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Topic: What Materials Do I need to Trace  (Read 2745 times)
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« on: February 17, 2007 08:19:01 AM »

Hi All,

I have a bra pattern that I want to make, but I know I'm going to need a lot of mods.  So I thought I would trace the pattern before cutting it.  Only thing is, I'm not sure how to go about doing that.  So, what exactly do I need to trace?

I have pattern paper, and a tracing wheel.  Surely that can't be it.  Does anyone care to enlighten me?


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« Reply #1 on: February 17, 2007 08:35:41 AM »

When tracing onto paper you usually use a needle point tracing wheel, here They are really hard to find in fabric stores. But they do have them--a little bit different in like art tools called "pounce" wheels like this
This makes tiny holes in the paper you are tracing to which gives you your line. You could also try using your regular tracing wheel and tracing paper, but chalk paper doesn't stick really well.

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« Reply #2 on: February 17, 2007 12:26:01 PM »

I've used a tracing wheel before, and I've used a lightbox in my class (we are not allowed to cut patterns, so we must trace them and make our own). If you don't have access to a lightbox, and the pattern isn't that large, maybe you can stick it to a window?

« Reply #3 on: February 17, 2007 01:03:26 PM »

OK I have the needlepoint tracing wheel.  Now I need to find tracing paper, or can I use something else that can be bought from the corner store?  Hmn, windows.  What a  good idea. I guess I better get to it, while the sun is still out.


« Reply #4 on: February 17, 2007 01:42:17 PM »

I kinda "gutterpunk" it. *L*  honestly, I just use what's lying around the house. I have a tracing wheel but never use it. Smiley

I just use regular tracing paper (from any art or office store) or Pellon grid to trace. I use tru-grid or quliter grid for making all of my patterns.
true-grid: http://joann.com/catalog.jhtml?CATID=57015&PRODID=60116&source=search
quliters gird: http://joann.com/catalog.jhtml?CATID=82284&PRODID=60096&source=search
I really like to use a non-repro blue pencil and a red colored pencil when drawing patterns. I don't really know why. I think I just got used to that from graphic design and they mark easily on the Pelon.

I use Dritz or Clover tracing paper to transfer darts and such.
Dritz: http://www.shiboridragon.com/Notions/Dritz-634-66.jpg
Clover: http://www.shiboridragon.com/Notions/Clover-Chacopaper-434.jpg

I have this nifty tool from a pottery class called a ribbon tool that is perfect for scoring paper and transferring pattern marks with precision.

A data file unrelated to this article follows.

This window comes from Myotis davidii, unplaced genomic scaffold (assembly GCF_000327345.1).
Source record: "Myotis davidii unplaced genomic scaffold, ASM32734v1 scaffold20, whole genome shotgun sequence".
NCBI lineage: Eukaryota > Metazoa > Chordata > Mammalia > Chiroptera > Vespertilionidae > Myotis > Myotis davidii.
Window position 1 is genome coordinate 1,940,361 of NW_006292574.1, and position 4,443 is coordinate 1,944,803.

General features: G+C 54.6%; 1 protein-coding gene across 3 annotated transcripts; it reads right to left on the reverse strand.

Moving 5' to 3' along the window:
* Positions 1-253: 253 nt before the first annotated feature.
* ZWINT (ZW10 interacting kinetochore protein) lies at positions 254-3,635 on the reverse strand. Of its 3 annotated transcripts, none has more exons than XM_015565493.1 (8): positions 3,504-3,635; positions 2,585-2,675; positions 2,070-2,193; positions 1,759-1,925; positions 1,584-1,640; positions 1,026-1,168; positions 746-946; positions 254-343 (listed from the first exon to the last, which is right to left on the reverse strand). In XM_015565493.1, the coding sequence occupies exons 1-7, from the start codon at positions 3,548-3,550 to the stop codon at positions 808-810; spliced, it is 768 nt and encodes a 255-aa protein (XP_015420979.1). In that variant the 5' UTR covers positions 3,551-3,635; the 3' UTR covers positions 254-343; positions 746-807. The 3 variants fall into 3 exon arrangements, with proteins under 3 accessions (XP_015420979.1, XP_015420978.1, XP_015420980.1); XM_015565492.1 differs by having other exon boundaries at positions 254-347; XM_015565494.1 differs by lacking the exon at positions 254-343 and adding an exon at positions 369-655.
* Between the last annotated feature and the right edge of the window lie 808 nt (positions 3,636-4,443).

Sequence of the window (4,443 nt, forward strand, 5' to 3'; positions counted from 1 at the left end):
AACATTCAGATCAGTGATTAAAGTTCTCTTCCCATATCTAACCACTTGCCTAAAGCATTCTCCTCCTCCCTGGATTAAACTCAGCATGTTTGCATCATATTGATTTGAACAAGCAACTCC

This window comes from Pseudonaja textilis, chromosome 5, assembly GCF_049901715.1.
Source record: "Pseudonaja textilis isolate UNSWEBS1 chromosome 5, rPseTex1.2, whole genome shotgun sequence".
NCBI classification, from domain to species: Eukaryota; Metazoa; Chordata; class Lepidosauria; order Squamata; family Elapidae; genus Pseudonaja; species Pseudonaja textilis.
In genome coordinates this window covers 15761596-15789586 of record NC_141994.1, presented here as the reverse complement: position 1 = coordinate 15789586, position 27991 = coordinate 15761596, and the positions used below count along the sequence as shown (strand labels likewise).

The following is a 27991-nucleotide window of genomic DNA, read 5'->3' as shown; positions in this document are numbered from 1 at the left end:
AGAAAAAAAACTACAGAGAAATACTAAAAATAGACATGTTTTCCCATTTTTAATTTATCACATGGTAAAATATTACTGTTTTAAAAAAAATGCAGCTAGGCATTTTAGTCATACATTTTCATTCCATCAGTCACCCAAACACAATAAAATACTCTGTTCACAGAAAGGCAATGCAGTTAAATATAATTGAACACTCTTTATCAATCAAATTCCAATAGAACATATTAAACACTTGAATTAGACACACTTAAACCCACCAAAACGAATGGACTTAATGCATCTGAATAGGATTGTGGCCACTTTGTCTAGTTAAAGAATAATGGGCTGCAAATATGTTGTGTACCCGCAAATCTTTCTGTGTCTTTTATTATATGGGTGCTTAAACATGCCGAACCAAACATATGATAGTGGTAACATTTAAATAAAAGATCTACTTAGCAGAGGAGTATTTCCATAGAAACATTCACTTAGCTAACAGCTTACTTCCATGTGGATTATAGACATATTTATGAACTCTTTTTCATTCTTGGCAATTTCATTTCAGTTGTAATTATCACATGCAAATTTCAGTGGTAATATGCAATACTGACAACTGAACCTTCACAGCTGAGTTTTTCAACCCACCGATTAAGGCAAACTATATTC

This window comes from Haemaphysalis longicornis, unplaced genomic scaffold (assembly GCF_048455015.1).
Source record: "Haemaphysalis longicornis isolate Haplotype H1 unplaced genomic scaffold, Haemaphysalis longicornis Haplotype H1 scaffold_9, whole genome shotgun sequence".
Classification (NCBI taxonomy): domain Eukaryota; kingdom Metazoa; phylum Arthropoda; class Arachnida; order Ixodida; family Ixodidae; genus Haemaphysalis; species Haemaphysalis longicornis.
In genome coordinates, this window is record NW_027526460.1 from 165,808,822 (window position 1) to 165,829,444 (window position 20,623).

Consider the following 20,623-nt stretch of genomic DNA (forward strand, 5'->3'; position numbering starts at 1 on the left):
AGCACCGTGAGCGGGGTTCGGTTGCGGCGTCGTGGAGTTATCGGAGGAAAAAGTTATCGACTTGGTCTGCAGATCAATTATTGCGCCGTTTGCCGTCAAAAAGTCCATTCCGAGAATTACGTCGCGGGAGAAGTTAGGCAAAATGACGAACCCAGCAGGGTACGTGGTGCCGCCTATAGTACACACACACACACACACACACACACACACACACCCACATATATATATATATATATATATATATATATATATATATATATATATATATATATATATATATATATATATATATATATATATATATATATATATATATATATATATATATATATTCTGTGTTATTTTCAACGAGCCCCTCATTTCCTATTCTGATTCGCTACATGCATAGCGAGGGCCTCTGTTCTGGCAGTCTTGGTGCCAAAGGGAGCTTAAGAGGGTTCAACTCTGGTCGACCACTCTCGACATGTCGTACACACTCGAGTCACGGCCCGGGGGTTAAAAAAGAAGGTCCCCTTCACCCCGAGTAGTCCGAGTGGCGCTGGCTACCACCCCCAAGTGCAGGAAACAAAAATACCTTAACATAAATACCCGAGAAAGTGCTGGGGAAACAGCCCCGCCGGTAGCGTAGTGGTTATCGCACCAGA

ribbon tool: http://www.baileypottery.com/images/090-004.jpg
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« Reply #5 on: February 17, 2007 01:57:07 PM »

If you have a needle point tracing wheel and you are tracing onto paper, you don't need tracing paper. The tracing wheel will leave tiny holes in the pattern paper and that is your line.

People like different kinds of tracing paper. The kind at fabric stores is "no wax" it is chalk and leaves chalk lines. It mostly can be dusted off which is what you like or don't like. I like wax tracing paper, but I sew for theater which has different needs. I don't really want my tracing to disappear. (I don't know where you buy it).

So transferring to fabric you need tracing paper, transferring to paper you don't.

Goodbye Tucson! I will miss how everything dried so quickly!
« Reply #6 on: February 17, 2007 02:12:56 PM »


re: transfer paper: ooh! good point. Smiley  I use wax-free chalk paper to transfer lines from pattern to garment, so I want the lines to dust off. When I transfer lines from one pattern to another I usually just trace through the paper, but if I can't see accurately I'll use the wax-free apper to transfer the marks and then draw over them with pencil so they're permanent.

oh, and the reason I like to draw patterns with pencil rather than pen or marker is because they pencil won't transfer or rub off ink onto the fabric. But as you pointed out, it really depends on your project. Smiley
« Reply #7 on: February 17, 2007 05:34:59 PM »

I use a product called Pattern Ease - it's found in the interfacing part of some fabric stores (you can also find it on line).  I have a tenedncy to use a regular ball point pen when I trace my patterns or if I need to trace something that doesn't have a seam allowance, I use a seam tracer (which comes in two widths 1/4" and 5/8").

« Reply #8 on: February 18, 2007 09:28:36 AM »

eeep I feel so low tech! I just use a pencil and white acid-free tissue paper (or greaseproof paper if I've not got any tissue - I'm too cheap to buy proper tracing paper). And for seam allowances I have two pencils taped together, with a cigarette lighter in between them, which draws 2 lines 5/8" apart.
« Reply #9 on: February 18, 2007 09:53:48 AM »

I am low tech too!  I use baking paper or greaseproof paper, and a coloured pencil or even a ballpoint pen to transfer the markings.  I had a Burda magazine that I wanted to use a pattern from, but no 'proper' tracing stuff so I used what was in my kitchen cupboard, it worked fine, and that's what I've done ever since.

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